In order to better understand the arguments pertaining to the debate of decriminalisation of section 138 of the NI Act, it is pertinent to look into a few things. In the landmark case of Kusum Ingots and Alloys Ltd. v Pennar Peterson Securities Ltd.[25] the Court held that the necessary pre-conditions should be met to constitute an offense under section 138 of NI Act. Section 138 of Negotiable Instruments Act 1881 states and explains Dishonour of cheque for insufficiency, etc., of funds in the account. It defines as follows:

Where any cheque drawn by a person on an account maintained by him with a banker for payment of any amount of money to another person from out of that account for the discharge, in whole or in part, of any debt or other liability, is returned by the bank unpaid, either because of the amount of money standing to the credit of that account is insufficient to honour the cheque or that it exceeds the amount arranged to be paid from that account by an agreement made with that bank, such person shall be deemed to have committed an offence and shall, without prejudice to any other provision of this Act, be punished with imprisonment for [a term which may be extended to two years’], or with fine which may extend to twice the amount of the cheque, or with both.[26]

A.    Is this policy one step forward and two steps backwards?

The primary objective of giving compensatory relief to the payee of the cheque is essentially civil in nature. Section 138 of the Act, thus, seeks to provide a civil remedy through the criminal justice apparatus. The Supreme Court has on several instances recognised that cheque dishonour cases “are really civil cases masquerading as criminal cases”.[27] Nonetheless, on the other hand, the whole objective of bringing section 138 of the NI Act was to bring efficiency and making sure of liability in transactions operating via cheques in cases of default or wrongdoings on the part of the drawer.[28] The section is against the very idea of protecting any unscrupulous drawer who do not honor their side of the bargain and impose strict liability.[29] Courts have often times opined that the main object of incorporation of this section is to recover money and criminal liability is to be only exercised when faced with a case involving wilful default.[30]

In Meters and Instruments Private Limited and Anr. v. Kanchan Mehta,[31] the Apex Court has observed the nature of offence under Section 138 primarily relates to a civil wrong, and that while criminalising of dishonour of cheques took place in the year 1988 taking into account the magnitude of economic transactions today, decriminalisation of dishonours of cheque of a small amount may also be considered, leaving it to be dealt with under civil jurisdiction. This further highlighted the importance of introducing a criminality angle by imposing two years of imprisonment on dishonour of cheques which acted as a deterrent for drawers from breaching their obligation as the being tagged as a criminal had various social implications. The criminality so added to the section subsequently thereby safeguarded the interests of the drawee against mala fide and fraudulent drawers.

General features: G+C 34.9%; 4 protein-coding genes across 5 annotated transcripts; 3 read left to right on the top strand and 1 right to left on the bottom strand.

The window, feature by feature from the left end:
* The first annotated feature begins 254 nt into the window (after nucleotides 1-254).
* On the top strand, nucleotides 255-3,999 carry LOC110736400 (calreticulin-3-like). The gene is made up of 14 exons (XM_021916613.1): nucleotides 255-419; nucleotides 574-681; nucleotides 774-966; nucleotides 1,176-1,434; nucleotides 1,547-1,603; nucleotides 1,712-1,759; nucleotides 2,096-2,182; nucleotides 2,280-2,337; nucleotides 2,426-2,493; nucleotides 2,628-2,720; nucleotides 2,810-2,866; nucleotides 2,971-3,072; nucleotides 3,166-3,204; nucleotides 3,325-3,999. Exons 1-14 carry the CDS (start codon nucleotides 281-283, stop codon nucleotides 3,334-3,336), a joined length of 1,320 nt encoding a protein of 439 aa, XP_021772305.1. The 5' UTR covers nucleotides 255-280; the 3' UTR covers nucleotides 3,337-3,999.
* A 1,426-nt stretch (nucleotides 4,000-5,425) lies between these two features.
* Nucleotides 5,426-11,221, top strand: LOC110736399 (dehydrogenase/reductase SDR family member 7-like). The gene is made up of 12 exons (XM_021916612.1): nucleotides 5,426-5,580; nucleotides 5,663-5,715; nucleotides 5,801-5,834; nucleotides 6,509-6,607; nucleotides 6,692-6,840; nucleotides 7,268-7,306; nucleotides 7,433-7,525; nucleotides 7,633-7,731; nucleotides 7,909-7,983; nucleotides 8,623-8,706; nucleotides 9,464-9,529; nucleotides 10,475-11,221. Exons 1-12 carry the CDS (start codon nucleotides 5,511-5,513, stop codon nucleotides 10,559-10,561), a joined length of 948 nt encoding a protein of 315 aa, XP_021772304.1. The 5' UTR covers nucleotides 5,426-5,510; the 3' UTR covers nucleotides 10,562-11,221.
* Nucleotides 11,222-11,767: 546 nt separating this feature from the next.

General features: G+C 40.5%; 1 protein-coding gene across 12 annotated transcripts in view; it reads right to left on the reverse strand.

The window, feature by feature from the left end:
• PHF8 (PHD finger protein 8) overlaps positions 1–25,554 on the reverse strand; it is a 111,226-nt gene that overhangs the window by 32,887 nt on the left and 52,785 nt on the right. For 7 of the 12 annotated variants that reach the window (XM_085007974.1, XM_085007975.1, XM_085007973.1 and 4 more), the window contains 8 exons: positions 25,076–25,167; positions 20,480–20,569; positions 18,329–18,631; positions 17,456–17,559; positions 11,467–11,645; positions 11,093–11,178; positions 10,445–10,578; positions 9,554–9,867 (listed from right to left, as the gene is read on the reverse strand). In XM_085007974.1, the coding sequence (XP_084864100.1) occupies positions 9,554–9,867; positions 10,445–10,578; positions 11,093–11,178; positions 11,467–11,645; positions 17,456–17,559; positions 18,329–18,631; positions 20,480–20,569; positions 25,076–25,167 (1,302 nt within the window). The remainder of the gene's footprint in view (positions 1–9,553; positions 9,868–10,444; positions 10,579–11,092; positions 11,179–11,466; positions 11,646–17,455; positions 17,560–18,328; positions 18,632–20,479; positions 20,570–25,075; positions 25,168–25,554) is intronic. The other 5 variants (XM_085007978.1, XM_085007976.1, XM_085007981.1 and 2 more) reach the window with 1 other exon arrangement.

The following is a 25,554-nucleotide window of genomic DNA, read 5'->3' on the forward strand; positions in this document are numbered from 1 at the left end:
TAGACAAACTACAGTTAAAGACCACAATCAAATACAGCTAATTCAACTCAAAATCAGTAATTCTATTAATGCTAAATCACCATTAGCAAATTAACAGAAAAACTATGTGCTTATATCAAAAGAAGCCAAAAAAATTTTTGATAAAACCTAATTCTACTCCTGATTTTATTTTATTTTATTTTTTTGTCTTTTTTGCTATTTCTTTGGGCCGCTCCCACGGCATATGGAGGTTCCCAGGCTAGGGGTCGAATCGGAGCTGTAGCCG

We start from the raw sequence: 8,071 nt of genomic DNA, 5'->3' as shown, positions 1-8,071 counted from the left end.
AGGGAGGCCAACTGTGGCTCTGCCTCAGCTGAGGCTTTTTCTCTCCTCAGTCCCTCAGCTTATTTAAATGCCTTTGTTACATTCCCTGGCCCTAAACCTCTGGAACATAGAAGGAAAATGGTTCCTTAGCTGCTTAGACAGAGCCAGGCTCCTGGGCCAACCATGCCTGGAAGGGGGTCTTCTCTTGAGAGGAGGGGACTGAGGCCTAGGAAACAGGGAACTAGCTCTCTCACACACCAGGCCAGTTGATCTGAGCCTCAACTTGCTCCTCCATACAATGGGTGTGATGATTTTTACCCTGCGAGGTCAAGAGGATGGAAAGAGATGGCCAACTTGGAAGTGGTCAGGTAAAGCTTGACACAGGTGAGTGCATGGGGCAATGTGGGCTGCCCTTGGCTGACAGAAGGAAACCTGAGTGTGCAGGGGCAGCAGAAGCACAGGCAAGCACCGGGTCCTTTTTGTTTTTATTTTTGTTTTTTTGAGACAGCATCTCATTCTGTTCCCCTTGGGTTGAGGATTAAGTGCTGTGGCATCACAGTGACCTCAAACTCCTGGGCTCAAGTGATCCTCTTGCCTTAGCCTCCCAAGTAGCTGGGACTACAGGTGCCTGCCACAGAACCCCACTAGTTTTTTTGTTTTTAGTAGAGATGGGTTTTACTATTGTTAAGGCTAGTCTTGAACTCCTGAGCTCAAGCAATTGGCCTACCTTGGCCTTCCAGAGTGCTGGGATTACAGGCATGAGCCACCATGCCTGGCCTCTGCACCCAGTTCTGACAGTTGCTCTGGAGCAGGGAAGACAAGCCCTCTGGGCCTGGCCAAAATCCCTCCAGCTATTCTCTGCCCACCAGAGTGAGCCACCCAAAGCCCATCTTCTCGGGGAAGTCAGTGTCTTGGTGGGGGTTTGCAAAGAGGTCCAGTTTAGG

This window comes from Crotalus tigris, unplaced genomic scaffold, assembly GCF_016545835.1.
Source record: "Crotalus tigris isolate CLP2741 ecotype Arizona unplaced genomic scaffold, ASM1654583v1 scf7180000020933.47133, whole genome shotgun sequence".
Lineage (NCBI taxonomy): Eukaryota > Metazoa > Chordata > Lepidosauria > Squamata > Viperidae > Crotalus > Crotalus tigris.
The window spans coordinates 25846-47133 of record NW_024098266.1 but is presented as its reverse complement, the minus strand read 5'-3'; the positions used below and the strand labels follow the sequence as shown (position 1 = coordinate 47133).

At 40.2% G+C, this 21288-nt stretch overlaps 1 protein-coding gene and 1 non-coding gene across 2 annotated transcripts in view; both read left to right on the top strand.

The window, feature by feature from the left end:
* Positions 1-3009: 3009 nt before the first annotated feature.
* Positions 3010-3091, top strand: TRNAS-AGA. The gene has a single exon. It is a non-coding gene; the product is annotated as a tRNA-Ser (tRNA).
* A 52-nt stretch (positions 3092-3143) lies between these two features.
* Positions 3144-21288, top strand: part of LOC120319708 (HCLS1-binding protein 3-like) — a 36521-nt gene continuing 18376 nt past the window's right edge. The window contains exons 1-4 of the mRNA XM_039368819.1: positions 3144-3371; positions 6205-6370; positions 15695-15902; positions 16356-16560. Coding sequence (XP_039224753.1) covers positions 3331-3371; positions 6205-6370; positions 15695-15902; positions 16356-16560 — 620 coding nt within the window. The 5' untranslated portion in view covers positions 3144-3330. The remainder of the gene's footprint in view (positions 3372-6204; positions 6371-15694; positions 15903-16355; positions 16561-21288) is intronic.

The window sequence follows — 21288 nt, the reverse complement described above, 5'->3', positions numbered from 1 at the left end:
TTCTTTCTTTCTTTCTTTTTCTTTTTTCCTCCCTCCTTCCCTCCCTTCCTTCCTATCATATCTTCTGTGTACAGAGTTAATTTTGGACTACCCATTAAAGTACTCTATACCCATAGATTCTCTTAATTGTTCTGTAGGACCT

It undoubtedly can be said that the fear of criminal litigation and imprisonment is the precipitating factor behind making timely payments of cheques. It is also the reason why most cases get settled in the initial stages of criminal proceedings and some even before the case is duly instituted before the court as the fear of imprisonment looms over the defaulter/ drawer of such cheques.[32] The proposed law for decriminalization of the section will remove the fear and as a consequence, there is bound to be a steep rise in the number of cases involving such defaults and the original objective of the government, that is unclogging of the court system and ease of doing business ranking will be obviously defeated. Further, cheque as a negotiable instrument will lose its well-founded value and faith in the market. Gradually the trust that was so accorded to cheques will erode and we could see a gradual decrease in the number of transactions that would be carried through the means of cheque as a negotiable instrument.[33]

Even if the section is decriminalised, the cases for dishonour would be filed under civil courts as cases of cheating under section 420 IPC and relevant provisions, which in turn would be a lengthy and costly procedure without adequate relief at the time when needed, in contrast to the summary trials presently undertaken in such cases with are comparatively less time consuming and cost-effective.[34] The government should not completely base its decision in the light of the COVID-19 situation prevailing today, but shall weigh the far-fetched repercussions of decriminalisation section 138 which prime facie appears to be in contrast to the very objective for which the proposal is made. Decriminalising section 138 of the NI Act in totality does not seems very appealing in its entirety and the government should aim at other effective alternatives to reduce the burden of courts alongside with maintaining the integrity of the instruments. The Delhi High Court in Dayawati v. Yogesh Kumar Gosin,[35] encouraged mediation to resolve cheque bounce disputes. Apparently, the cost of proceeding is far lesser when instituted by the payee under section 138 of the NI as compared to when instituted in civil courts. Upon decriminalization of the offense of cheque bounce the holders of such cheques would have to turn to civil courts for any relief, this in turn would add to the workload of civil courts as it will see an exponential rise in cheque bounce cases before it.[36]